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Mobile networks bringing broadband to developing countries

  • 12 October 2012
  • Written by 
  • Published in Market

The ITU's annual report on the global information society has revealed the key role played by mobile networks in bringing the populations of developing countries online: mobile broadband services now outnumber fixed by two to one and are in many countries cheaper than fixed broadband services.

According to the report "One promising development [over the past year] is the growth of mobile-broadband services. In developing countries, mobile-broadband services are more widely accessible and, in the case of low-volume packages, less costly than fixed-broadband Internet services. Mobile broadband is expected to boost Internet use, which stood at 32 percent globally and 24 percent in developing countries at end 2011."

It adds: "Mobile broadband continues to be the ICT service displaying the sharpest growth rates. Over the past year, growth in mobile-broadband services continued at 40 percent globally and 78 percent in developing countries. There are now twice as many mobile-broadband subscriptions as fixed-broadband subscriptions worldwide."

Brahima Sanou, director of ITU's Telecommunication Development Bureau, which produces the ITU's annual 'Measuring the Information Society' report said: "The surge in numbers of mobile-broadband subscriptions in developing countries has brought the Internet to a multitude of new users.

"But despite the downward trend, prices remain relatively high in many low-income countries. For mobile broadband to replicate the mobile-cellular miracle and bring more people from developing countries online, 3G network coverage has to be extended and prices have to go down even further."

The report also highlights the growing role of developing countries in the global ICT economy. "Between 2007 and 2010, both telecom revenues and investment continued to grow by 22 percent in developing countries, whereas revenues stagnated in developed countries," it says.

"Developing countries are also increasingly attractive destinations for foreign direct investment (FDI) in telecommunications. By beginning 2011, nine of the top 20 telecom markets globally in terms of revenues were developing country markets – including Brazil, China, India and Mexico – and developing countries accounted for 35 percent of world telecommunication revenue."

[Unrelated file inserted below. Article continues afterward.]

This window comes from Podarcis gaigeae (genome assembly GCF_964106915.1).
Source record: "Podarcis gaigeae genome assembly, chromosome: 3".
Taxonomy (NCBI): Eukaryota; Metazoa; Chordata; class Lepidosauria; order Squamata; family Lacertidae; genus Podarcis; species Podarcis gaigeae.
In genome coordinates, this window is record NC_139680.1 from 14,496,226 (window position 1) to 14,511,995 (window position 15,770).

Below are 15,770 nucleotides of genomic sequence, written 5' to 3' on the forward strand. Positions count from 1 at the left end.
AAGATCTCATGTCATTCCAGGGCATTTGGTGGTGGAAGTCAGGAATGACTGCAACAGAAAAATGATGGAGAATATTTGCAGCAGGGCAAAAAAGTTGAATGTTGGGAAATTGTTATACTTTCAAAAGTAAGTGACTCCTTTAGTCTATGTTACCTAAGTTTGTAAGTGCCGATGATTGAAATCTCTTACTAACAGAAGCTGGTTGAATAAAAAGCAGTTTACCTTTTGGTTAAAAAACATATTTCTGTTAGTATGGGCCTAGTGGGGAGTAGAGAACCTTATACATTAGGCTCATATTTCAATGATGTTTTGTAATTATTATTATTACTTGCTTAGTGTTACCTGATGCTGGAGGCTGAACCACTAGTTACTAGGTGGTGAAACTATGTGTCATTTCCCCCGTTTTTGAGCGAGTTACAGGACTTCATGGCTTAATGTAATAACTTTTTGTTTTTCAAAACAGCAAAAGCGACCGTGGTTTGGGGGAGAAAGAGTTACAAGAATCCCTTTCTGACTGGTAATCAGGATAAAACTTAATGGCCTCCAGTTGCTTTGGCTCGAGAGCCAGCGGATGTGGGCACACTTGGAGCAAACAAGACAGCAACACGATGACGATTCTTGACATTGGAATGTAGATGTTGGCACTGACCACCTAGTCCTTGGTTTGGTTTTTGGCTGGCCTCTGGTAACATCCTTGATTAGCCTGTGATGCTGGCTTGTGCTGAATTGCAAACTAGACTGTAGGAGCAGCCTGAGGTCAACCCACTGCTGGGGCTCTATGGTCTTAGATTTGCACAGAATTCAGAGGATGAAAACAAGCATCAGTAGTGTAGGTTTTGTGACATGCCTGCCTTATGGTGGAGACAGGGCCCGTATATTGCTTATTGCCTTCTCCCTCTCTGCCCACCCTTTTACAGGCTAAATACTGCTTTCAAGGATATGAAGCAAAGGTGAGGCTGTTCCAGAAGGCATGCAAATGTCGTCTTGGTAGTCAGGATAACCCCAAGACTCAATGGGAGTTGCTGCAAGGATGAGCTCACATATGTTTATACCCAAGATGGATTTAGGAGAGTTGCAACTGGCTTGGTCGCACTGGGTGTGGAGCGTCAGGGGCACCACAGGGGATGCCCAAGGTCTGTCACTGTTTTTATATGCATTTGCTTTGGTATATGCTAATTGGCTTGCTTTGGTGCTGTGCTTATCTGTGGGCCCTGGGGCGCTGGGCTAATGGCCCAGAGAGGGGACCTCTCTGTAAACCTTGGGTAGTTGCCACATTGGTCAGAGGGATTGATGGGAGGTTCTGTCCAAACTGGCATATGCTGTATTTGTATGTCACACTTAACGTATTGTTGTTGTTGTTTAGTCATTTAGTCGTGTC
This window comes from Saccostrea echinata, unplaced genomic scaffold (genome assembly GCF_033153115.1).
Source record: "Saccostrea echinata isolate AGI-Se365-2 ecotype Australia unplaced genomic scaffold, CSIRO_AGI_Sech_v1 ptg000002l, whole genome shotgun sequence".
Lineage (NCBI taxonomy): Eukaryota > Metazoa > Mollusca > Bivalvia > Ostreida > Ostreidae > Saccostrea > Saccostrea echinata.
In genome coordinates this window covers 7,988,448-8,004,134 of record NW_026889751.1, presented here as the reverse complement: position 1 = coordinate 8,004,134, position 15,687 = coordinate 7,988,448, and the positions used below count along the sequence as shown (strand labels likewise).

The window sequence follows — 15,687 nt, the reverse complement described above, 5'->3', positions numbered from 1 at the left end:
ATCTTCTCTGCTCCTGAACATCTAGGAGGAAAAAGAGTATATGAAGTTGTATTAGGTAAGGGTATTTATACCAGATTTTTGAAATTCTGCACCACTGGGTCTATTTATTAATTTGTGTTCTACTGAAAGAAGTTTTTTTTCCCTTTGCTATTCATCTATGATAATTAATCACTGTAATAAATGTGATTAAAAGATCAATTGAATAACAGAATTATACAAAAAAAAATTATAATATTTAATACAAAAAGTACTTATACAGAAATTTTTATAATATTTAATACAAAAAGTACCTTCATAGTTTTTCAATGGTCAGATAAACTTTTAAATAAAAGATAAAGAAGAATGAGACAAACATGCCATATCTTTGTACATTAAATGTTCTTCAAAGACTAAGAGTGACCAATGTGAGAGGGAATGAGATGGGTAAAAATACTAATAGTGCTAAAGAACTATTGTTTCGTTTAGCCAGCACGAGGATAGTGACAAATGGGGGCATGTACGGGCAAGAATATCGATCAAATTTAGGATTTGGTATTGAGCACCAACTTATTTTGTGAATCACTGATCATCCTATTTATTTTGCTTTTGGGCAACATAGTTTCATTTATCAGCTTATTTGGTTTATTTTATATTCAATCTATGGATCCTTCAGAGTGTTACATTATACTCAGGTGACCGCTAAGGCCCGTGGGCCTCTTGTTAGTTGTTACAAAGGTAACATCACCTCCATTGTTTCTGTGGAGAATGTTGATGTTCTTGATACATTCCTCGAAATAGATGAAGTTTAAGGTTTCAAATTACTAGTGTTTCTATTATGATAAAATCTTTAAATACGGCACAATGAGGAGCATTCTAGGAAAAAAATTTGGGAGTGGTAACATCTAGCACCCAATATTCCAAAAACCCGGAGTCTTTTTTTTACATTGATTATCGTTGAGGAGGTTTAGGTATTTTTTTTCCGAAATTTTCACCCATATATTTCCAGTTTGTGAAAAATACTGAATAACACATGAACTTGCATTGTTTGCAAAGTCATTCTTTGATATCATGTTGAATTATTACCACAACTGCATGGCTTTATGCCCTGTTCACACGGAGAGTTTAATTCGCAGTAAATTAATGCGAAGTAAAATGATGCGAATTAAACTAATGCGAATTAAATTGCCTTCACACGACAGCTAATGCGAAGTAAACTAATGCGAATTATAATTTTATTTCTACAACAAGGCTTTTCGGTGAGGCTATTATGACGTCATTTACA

ICT is also becoming an increasingly important component of the economies of individual developing nations. The report shows that in 2010, global exports of ICT goods accounted for 12 percent of world merchandise trade, and as much as 20 percent in developing countries.

The report contains two benchmarking tools to monitor information society developments worldwide. The ICT Development Index (IDI) ranks 155 countries' performance with regard to information and communication technology (ICT) infrastructure and uptake. The ICT Price Basket (IPB) is claimed to be "a unique metric that tracks and compares the cost and affordability of ICT services in more than 160 countries globally."

This year's edition of the report also includes new data and analyses on revenue and investment in the ICT sector and proposes a new methodology to measure the world's telecommunication capacity.

The 230 page report is available free and there is a 36 page executive summary also.  An edition containing the statistical tables of prices used to compute the ICT Price Basket with detailed price data for 161 countries broken down by cost of fixed telephone, mobile cellular and fixed broadband services, for the year 2011, costs CHF83 ($A85).

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